The ThinkPad T480s features a 14-inch display, measures 13 x 8.92 x 0.7 inches, and weighs in at 3 pounds. It is both heavier, and a bit thicker than its Dell Latitude 7390 competitor, as well as its very own X1 Carbon. The thickness only helps Lenovo’s case, as it holds a lot more I/O options- including Lenovo’s USB-C side docking stations. The T480s comes with a USB-C Gen 1 port, 2 USB-A 3.0 ports, a USB-C with Thunderbolt 3 (yay), a full-sized HDMI port, gigabit Ethernet, an SD card reader, and an optional smart card reader, all out of the box. Of course, there is also a 3.5mm combo audio jack, plus 2x2 MU-MIMO Wi-Fi and Bluetooth 4.2. That’s a lot folks, particularly helpful for freeing up space where dongles would usually hang. Business consumers, or anyone on-the-go with their work, would appreciate this.
With the base T840s model, performing via Intel’s Core i5-8250U CPU processor (3.4GHz Turbo), you can expect easy multitasking and handling of countless open tabs, beating the premium laptop average (9,718) performance test, scoring 12,044. This is good news, especially because the T480s only gets stronger and faster. There is even a model with dedicated graphics, a Nvidia GeForce MX150, mixed with Intel’s Core-i7-8550U CPU with 4GHz Turbo, along with 16GB of RAM, and a 512GB SSD, both of which are double the base configuration. This unit may also offer a higher resolution, a WQHD 2560 x 1440 display. Even at its most basic specs, the T480s is an overall good performer, yet with that Core i7 upgrade, increased efficiency and handling of demanding tasks are the laptop’s most beneficial attributes. Putting it into perspective, the X1 Carbon may be a hard act to follow, but Lenovo’s new ThinkPad model is on par with both the Dell XPS 13, as well as Huawei’s Matebook X Pro, in terms of benchmark performance tests.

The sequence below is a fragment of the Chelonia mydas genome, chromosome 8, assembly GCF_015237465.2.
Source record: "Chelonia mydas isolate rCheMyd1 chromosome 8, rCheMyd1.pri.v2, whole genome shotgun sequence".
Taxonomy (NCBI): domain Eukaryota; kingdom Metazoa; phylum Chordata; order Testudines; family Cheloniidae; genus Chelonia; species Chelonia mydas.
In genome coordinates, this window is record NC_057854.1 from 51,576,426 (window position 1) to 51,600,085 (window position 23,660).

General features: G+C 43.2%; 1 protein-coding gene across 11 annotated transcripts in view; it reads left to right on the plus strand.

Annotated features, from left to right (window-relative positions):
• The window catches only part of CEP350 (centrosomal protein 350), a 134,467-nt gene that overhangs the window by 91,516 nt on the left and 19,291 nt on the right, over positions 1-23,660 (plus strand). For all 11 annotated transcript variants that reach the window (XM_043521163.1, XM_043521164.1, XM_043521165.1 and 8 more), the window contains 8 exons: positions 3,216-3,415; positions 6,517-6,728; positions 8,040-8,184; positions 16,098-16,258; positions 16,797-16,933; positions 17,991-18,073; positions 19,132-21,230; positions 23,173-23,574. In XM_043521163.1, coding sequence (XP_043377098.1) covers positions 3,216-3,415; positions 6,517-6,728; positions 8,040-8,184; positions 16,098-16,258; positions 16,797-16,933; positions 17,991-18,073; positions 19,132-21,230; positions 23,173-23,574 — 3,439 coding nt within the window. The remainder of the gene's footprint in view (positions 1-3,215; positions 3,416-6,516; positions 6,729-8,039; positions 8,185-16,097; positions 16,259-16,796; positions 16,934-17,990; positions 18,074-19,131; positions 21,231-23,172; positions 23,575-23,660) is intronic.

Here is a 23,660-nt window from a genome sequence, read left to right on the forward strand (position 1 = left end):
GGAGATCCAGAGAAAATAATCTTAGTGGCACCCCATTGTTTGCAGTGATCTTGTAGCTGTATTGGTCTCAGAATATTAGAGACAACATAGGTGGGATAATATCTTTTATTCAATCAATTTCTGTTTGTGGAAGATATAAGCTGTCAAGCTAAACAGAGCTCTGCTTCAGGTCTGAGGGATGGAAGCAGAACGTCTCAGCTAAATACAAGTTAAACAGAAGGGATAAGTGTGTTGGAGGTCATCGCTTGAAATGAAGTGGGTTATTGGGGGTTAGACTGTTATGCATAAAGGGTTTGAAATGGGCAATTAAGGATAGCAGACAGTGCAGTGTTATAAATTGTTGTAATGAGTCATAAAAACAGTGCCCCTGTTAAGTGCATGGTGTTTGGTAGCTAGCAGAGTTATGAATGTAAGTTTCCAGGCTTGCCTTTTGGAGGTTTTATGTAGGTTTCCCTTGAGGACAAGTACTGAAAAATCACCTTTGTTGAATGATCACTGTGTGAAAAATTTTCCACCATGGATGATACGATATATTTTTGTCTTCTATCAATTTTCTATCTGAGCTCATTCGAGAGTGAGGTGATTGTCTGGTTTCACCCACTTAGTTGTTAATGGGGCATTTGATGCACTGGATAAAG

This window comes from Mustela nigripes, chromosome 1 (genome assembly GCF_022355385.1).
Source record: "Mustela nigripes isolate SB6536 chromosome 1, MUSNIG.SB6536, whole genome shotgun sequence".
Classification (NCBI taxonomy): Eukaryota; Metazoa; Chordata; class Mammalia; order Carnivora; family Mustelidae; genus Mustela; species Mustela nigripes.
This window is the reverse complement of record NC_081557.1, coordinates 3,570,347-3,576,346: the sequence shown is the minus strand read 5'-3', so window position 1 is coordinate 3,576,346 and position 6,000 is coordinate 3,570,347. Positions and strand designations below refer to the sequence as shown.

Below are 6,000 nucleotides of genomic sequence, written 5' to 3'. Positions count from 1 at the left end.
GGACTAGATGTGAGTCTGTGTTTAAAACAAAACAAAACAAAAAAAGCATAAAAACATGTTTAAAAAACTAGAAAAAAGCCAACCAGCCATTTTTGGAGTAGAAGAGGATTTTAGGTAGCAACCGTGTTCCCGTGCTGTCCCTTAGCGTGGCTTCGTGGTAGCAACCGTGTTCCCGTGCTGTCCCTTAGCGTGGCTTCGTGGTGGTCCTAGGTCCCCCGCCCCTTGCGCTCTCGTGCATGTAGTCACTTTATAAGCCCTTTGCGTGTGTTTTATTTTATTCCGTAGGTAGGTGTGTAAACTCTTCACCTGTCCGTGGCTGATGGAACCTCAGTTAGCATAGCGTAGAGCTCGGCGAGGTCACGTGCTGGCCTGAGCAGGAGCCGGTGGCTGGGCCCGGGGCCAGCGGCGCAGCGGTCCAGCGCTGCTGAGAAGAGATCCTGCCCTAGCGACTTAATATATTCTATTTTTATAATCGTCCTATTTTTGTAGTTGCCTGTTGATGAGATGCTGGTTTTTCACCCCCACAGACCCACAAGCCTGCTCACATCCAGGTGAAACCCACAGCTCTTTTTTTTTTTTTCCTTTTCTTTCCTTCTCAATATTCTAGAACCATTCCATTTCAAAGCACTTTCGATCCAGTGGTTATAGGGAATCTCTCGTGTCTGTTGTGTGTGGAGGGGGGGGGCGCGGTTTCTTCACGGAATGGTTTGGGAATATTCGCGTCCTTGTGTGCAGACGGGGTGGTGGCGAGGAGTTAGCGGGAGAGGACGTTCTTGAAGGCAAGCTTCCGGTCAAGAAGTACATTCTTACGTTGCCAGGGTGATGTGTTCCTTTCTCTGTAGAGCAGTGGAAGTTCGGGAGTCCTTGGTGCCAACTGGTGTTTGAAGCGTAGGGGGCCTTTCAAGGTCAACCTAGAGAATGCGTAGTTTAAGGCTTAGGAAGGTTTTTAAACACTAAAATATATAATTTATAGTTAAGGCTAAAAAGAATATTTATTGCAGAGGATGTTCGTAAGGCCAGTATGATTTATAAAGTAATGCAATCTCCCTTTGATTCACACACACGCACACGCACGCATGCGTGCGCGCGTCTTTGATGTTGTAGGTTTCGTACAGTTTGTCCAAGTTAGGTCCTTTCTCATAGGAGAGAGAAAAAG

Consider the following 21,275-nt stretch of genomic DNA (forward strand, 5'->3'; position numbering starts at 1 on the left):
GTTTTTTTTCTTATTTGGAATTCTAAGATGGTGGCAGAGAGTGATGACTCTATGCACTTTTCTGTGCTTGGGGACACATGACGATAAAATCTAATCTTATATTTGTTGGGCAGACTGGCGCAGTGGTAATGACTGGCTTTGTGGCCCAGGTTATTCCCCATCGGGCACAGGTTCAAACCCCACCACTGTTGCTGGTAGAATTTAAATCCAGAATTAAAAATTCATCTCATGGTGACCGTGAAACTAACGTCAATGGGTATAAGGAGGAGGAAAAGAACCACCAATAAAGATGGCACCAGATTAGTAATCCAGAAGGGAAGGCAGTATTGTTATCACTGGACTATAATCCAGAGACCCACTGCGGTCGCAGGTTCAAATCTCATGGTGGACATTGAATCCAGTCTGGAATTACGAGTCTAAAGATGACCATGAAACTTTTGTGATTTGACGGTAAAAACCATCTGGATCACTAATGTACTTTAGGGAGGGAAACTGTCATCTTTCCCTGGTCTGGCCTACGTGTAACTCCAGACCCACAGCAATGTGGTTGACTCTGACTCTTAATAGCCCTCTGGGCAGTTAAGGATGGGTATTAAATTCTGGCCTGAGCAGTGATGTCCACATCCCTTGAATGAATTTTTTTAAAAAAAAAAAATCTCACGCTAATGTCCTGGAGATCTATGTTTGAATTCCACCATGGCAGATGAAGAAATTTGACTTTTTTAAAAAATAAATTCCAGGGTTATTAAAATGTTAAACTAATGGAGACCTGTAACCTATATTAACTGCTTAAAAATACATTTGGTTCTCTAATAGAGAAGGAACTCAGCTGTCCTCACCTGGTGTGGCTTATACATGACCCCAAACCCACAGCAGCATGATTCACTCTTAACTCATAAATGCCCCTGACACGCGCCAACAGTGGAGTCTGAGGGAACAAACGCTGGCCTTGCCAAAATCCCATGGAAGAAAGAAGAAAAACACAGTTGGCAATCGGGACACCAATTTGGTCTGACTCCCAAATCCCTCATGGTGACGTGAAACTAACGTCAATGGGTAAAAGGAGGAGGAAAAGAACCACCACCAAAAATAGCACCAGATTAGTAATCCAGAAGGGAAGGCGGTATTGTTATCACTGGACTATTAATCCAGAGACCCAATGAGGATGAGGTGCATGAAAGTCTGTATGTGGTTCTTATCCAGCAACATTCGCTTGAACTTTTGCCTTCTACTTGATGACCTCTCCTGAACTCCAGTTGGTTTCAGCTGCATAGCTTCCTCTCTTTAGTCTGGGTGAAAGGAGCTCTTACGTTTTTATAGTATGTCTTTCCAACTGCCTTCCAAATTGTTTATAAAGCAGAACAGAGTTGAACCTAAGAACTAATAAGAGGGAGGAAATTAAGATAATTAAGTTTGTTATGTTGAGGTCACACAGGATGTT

Lenovo lets you rummage its website for your own price-point, with various models incorporating both Core i5 and Core i7 chips, a discrete GPU, display options with touch, and customizable RAM memory and storage ranges. Self-customization can be the perfect opportunity for someone who is seeking a work laptop. Other times, it’s helpful to have something picked out for you. As far as answering the question of whether the T480s beats the X1 Carbon in any way, we do know the T480 holds a battery life of just under 9 hours, which is actually better than the popular X1 Carbon in web browsing tests. However, the T480s is not as thin and light as the X1 Carbon, nor does it beat it in CPU performance tests.
Although the ThinkPad may not stand out visually, it’s still a classic. It’s larger and heavier than its crowd of competition, but remember it holds a plethora of I/O ports, and tangled cables won’t be a problem. The facts prove that this new ThinkPad T480s isn’t quite specialized. It doesn’t stand out as much as it could, and some say “if you want a ThinkPad, get the X1 Carbon instead”. The X1 Carbon has a similar price point, and allows for upgraded configurations as well, including a faster Core i7 chip, and a WQHD display with Dolby Vision. When considering value, think of the option of having the more powerful, thinner X1 Carbon, or even the smaller-sized Dell XPS 13, for equal or even less money. The final verdict- there are other Lenovo ThinkPads out there, easy enough to find as it was to add an “s” to the T480. And if you find them, compare for yourself. Is Lenovo is being generous, competitive, or innovative at all? Yes, but for a pricey ThinkPad with strong performance, there may not be enough of a “better” experience to swerve customers.